Despite a 20 percent increase in shipped units during the past three months, the iPad's share of the global tablet market slipped mightily in the face of growing competition from Android slates.
On an earnings call earlier this week, Apple revealed that iPad shipments for the most recent calendar quarter rose to 11.12 million units, compared to 9.2 million in the previous quarter.
That news, though, was offset Friday by a report from Strategy Analytics that the iPad's share of the global tablet market—previously a domineering 96 percent—had fallen to 67 percent. Meanwhile, Android tabs had grown their market share to 27 percent.
While iPad shipments have increased 164 percent during the first three months of this year, the numbers inside those numbers are revealing. From quarter one to quarter two, shipments climbed 96.4 percent. That contrasts starkly with the 20 percent increase from Q2 to Q3.
"It is clear that the iPad is experiencing slowing growth," observed IDC analyst Tom Mainelli in a research note today.
One reason for slowing shipments is that Apple has picked all the low hanging fruit in the tablet market, he asserted. "Many of the affluent consumers most likely to spend $500 or more on an iPad in markets such as the United States have already done so, and these buyers have now moved into a replacement buying cycle," he noted.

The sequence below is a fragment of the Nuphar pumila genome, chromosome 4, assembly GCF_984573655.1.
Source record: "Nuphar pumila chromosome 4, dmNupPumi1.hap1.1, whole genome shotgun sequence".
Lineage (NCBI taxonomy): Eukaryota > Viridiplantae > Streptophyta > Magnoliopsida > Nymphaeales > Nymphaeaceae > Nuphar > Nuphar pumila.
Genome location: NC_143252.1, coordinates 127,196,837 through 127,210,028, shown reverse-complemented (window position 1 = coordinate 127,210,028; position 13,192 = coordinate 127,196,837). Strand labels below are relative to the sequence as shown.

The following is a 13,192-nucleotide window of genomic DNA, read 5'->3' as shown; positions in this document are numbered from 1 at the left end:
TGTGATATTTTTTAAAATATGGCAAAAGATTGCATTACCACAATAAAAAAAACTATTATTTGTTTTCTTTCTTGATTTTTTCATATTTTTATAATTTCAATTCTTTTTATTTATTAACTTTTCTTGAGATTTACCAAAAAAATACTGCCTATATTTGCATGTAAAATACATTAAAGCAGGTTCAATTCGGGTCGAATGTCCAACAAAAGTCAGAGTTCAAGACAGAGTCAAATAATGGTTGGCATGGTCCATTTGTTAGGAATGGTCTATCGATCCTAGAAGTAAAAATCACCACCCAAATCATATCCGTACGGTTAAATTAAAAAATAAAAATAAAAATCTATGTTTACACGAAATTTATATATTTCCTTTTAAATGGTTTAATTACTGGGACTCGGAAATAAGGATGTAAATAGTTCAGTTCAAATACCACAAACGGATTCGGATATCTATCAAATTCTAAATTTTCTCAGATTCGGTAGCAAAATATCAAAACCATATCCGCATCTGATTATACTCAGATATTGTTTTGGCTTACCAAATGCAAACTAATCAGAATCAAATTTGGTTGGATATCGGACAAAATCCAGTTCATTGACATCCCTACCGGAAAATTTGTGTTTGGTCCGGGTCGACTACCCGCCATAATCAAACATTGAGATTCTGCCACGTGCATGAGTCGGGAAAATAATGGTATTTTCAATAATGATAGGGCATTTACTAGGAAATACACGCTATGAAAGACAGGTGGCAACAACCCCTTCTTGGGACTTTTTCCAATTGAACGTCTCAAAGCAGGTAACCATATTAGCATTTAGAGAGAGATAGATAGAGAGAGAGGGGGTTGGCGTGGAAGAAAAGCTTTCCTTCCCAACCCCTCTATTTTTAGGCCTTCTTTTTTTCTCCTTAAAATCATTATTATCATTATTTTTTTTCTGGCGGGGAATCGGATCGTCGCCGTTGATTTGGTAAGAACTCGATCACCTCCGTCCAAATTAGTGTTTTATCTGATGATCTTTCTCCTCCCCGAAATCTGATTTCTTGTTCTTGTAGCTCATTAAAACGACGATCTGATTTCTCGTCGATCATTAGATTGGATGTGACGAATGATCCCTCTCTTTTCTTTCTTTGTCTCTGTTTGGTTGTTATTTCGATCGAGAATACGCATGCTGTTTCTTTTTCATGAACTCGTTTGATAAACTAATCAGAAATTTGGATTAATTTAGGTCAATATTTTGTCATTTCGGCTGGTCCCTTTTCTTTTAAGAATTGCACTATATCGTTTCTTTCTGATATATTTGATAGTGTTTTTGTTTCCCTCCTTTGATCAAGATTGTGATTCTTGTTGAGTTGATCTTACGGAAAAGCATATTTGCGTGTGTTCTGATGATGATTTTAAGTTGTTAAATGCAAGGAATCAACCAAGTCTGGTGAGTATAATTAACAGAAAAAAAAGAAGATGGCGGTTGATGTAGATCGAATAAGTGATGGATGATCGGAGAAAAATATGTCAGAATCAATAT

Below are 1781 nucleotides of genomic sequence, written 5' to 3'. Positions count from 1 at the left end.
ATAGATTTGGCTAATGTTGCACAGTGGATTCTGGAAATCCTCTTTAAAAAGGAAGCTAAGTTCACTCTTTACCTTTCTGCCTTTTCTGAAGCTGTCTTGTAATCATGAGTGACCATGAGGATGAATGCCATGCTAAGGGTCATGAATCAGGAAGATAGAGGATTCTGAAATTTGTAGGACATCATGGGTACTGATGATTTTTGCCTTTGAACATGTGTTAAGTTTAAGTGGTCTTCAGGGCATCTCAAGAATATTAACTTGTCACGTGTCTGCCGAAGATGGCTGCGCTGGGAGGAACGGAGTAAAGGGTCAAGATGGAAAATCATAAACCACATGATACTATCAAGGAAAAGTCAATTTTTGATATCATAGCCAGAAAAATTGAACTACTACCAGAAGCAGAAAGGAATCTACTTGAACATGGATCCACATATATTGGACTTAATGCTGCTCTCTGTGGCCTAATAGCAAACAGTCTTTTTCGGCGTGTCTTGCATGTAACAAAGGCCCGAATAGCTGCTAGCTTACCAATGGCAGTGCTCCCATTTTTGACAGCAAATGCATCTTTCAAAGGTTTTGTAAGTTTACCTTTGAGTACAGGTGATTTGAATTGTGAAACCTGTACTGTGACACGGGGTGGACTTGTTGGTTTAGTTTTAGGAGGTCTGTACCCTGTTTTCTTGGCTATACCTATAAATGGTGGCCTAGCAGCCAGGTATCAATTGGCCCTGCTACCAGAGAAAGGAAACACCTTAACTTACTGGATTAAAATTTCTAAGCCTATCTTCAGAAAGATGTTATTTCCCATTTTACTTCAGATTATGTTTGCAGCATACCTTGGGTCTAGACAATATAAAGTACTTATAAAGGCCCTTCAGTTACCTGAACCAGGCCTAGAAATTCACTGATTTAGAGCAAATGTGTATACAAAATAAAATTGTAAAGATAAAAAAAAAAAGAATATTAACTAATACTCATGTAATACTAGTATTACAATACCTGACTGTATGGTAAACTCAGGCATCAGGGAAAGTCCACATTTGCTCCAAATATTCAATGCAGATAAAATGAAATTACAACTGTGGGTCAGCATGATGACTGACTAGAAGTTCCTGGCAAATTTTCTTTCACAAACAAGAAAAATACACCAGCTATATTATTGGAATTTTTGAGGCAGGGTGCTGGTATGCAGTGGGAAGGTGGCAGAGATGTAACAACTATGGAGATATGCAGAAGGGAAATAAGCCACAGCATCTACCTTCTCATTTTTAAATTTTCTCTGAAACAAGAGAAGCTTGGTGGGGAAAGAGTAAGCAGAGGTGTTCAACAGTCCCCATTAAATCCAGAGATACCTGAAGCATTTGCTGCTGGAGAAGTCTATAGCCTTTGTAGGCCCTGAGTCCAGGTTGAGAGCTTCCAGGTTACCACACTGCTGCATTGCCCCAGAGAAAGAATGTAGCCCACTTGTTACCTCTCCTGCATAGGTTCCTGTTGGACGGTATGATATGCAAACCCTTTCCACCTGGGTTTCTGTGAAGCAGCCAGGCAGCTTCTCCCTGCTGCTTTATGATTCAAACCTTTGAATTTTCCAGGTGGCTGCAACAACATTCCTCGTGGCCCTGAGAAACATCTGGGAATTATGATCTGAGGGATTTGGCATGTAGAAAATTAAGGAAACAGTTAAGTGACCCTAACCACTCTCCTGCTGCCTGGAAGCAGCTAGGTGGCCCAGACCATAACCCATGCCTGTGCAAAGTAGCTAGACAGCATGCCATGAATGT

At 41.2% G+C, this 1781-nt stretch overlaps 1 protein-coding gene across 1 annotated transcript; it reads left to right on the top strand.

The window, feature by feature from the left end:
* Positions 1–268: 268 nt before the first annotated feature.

What's more, he continued, the iPad may be entering a period when seasonality will begin to affect its sales, with much of the growth in a year being jammed into the fourth quarter. He reasoned that if Apple wants maintain past shipment levels, it's going to have to appeal to mainstream consumers. For them, he continued, $500 for a tablet is a hard sell, even harder in the face of the competition like Amazon's upcoming $199 Kindle Fire.
"Amazon's strategy of minimizing its hardware price is set to ignite the entry-level tablet segment and attract more mass-market consumers," Strategy Analytics Director Neil Mawston said in a statement.
So if Apple wants to compete in that mainstream market, Mainelli maintained, it's going to need to augment its media tablet lineup with lower-priced products. That doesn't necessarily mean introducing something like a seven-inch iPad, as has been suggested by some observers. Apple can simply adopt the strategy it has used for its iPhone lineup, Mainelli noted.
"Following this strategy," he explained, "we might see Apple offer the current $499 16GB/WiFi-only Apple iPad 2 at $399 or less after it launches the iPad 3 at $499 and up."
"Lower-priced iPads would increase Apple's total available market, and would give competitors already reeling from Amazon's $199 product announcement yet another reason to lose sleep at night," he added.